Just about any rock type can be used on a glue-on wall. Keep an eye out for neat rocks when you go on climbing trips or in urban settings where crushed stone is used. If you can't find any suitable rocks for gluing in the area you live, try railroad beds as you can usually find these just about any where in the country (check out topo maps). Crushed rock such as found on railroad beds works very well for glue-on holds because it is relatively fresh (not chemically weakened) and has already been broken up along natural fractures in the rock so the resulting shape is usually quite strong. Railroad bed rock is typically limestone or a form of granite. Limestone will polish with use so it should not be your first choice. If you desire rounded holds, river rocks work quite well and are usually quite strong. If you use epoxy, there really isn't a limit to the size of rocks you can glue. I've climbed on marble sized pebbles that were very securely glued on. Bowling ball sized holds can be just as secure provided you find a way to keep the thing in place while the glue sets.

How to glue - It is important that the concrete surface you choose to glue be relatively clean and free of paint. Fresh concrete blocks don't need any surface preperation but old exterior concrete needs to cleaned first with a wire brush. Choose a rock that has a relatively flat back (won't wobble if lain on a flat surface) and apply enough glue to fill in any voids on the back of the hold. It takes a little practice to figure out just how much glue to use. If you use too much you will need to remove the excess from around the edges when you press the hold on the wall. Remember, you want to climb on the rock - not the glue. If you do insist on packing the glue around the sides of the hold like caulking, you can press sand into the glue before it hardens to give the glue a climbable texture.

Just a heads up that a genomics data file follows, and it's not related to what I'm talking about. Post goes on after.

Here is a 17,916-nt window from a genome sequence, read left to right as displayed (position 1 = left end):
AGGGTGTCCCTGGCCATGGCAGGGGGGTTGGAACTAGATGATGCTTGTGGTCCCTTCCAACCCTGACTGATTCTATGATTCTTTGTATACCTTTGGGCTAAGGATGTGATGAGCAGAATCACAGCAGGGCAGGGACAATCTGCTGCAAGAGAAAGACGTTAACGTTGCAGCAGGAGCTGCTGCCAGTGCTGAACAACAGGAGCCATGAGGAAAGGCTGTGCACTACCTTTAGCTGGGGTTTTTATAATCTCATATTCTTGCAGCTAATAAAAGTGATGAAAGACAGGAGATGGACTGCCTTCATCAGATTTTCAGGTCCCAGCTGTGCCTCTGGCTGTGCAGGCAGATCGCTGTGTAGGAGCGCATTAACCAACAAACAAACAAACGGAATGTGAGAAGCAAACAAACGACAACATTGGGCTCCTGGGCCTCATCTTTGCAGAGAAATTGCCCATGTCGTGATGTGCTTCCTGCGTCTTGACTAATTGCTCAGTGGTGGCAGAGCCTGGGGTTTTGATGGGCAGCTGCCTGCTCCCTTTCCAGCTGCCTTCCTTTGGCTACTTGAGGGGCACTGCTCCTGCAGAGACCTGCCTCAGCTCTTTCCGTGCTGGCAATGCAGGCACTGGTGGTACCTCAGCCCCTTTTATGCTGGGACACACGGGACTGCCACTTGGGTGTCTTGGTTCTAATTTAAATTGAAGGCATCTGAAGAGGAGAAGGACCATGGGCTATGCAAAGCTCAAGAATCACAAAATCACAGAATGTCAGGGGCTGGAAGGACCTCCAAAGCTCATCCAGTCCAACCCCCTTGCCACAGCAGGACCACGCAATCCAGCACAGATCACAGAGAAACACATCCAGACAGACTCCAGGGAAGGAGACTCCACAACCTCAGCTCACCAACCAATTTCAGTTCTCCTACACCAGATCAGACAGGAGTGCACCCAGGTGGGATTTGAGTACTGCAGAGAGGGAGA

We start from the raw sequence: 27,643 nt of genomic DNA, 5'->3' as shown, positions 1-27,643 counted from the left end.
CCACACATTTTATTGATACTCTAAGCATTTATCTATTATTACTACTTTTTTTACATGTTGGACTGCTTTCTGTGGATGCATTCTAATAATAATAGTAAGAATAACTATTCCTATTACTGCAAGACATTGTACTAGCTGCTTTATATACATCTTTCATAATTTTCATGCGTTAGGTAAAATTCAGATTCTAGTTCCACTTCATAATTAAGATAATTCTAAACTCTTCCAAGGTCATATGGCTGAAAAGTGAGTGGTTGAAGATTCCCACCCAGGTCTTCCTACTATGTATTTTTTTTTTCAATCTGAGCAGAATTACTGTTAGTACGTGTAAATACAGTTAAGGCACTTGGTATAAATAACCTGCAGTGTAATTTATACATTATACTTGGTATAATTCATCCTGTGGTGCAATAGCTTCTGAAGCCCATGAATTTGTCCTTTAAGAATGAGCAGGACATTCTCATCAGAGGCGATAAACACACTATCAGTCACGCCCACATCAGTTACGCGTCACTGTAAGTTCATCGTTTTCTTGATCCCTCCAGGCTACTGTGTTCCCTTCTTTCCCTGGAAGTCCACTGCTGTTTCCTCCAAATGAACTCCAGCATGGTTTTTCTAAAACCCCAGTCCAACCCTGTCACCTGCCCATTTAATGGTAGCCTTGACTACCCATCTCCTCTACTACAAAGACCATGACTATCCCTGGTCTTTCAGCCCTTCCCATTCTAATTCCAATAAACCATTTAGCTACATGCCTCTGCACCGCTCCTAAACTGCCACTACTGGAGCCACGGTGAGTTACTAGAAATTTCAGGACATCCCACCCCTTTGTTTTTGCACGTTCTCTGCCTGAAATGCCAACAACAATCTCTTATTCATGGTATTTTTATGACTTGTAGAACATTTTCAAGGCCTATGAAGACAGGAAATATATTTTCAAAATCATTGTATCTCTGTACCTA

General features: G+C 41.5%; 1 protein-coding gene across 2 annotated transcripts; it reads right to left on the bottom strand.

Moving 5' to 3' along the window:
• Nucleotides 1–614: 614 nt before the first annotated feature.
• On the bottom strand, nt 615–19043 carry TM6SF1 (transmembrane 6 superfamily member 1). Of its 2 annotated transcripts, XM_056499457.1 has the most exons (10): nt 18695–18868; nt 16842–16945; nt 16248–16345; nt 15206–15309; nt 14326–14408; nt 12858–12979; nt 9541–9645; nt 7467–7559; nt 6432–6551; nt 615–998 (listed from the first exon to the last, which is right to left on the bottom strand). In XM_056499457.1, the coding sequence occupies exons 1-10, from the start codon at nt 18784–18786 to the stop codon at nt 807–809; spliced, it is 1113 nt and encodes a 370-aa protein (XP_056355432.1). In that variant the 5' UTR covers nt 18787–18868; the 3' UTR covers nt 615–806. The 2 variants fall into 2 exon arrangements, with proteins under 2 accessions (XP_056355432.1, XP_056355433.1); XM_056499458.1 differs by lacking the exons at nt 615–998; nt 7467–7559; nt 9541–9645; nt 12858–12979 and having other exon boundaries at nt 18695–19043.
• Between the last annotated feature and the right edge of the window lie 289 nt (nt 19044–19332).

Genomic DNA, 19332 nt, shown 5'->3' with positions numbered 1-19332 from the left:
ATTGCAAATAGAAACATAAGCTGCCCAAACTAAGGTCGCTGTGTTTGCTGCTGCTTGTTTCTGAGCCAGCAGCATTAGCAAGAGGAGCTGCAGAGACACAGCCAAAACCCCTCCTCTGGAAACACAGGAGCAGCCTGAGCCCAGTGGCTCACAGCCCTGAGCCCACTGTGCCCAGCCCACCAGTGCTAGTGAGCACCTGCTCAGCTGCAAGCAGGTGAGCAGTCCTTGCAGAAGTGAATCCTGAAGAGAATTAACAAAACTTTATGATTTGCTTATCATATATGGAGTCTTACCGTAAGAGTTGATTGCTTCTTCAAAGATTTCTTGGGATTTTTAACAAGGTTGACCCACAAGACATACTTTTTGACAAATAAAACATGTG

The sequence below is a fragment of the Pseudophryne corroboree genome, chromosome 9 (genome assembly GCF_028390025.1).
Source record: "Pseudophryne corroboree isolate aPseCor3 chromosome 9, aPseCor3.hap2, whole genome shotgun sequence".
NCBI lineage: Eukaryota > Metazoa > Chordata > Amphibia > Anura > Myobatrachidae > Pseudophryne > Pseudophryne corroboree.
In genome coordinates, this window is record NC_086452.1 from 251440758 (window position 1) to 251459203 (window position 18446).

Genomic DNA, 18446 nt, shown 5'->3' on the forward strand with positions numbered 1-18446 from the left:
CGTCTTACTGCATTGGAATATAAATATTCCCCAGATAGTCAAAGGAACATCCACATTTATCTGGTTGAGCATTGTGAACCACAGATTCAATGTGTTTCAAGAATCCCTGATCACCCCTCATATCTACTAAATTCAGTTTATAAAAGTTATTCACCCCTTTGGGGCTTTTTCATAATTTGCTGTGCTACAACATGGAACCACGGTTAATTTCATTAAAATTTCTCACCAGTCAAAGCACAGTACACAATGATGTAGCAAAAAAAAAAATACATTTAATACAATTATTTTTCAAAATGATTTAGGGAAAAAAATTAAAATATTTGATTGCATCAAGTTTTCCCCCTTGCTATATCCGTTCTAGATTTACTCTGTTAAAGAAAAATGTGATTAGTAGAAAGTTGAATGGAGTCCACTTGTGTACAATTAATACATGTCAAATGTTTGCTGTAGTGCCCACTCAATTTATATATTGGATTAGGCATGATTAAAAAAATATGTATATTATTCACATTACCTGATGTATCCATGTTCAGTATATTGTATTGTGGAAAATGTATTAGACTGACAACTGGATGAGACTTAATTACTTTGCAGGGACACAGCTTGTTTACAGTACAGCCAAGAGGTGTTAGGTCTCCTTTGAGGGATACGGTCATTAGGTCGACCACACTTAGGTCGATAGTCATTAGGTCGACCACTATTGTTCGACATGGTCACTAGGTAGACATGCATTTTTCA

If you are using a 2 part epoxy, make sure to mix up the stuff in a paper cup first. Don't mix the stuff directly on the rock being glued as you will wind up with a layer of unmixed glue on the rock and this will prevent a good bond. If you are using fast cure epoxy or polyester resin don't mix up more than you can use before it hardens. After you stick the hold on the wall you need to devise a system to hold the rock in place till it drys. The easiest method is to use lots of duct tape. For larger holds you can use 5-minute epoxy and physically hold the rock in place till it hardens Another method to hold large rocks in place is to place long Tapcons under the rock to keep it from sliding down the wall. Tapcons take a short time to place and can easily be removed and reused. A tapcon can also be used to hold a modular hold in place through the bolt hole (with a small washer). This is useful if you want to glue a route up a 30 degree overhaning wall on a mine colaspe. Don't even think about gluing holds on a natural cliff. It's wrong and everyone will hate you.
What do you glue things to?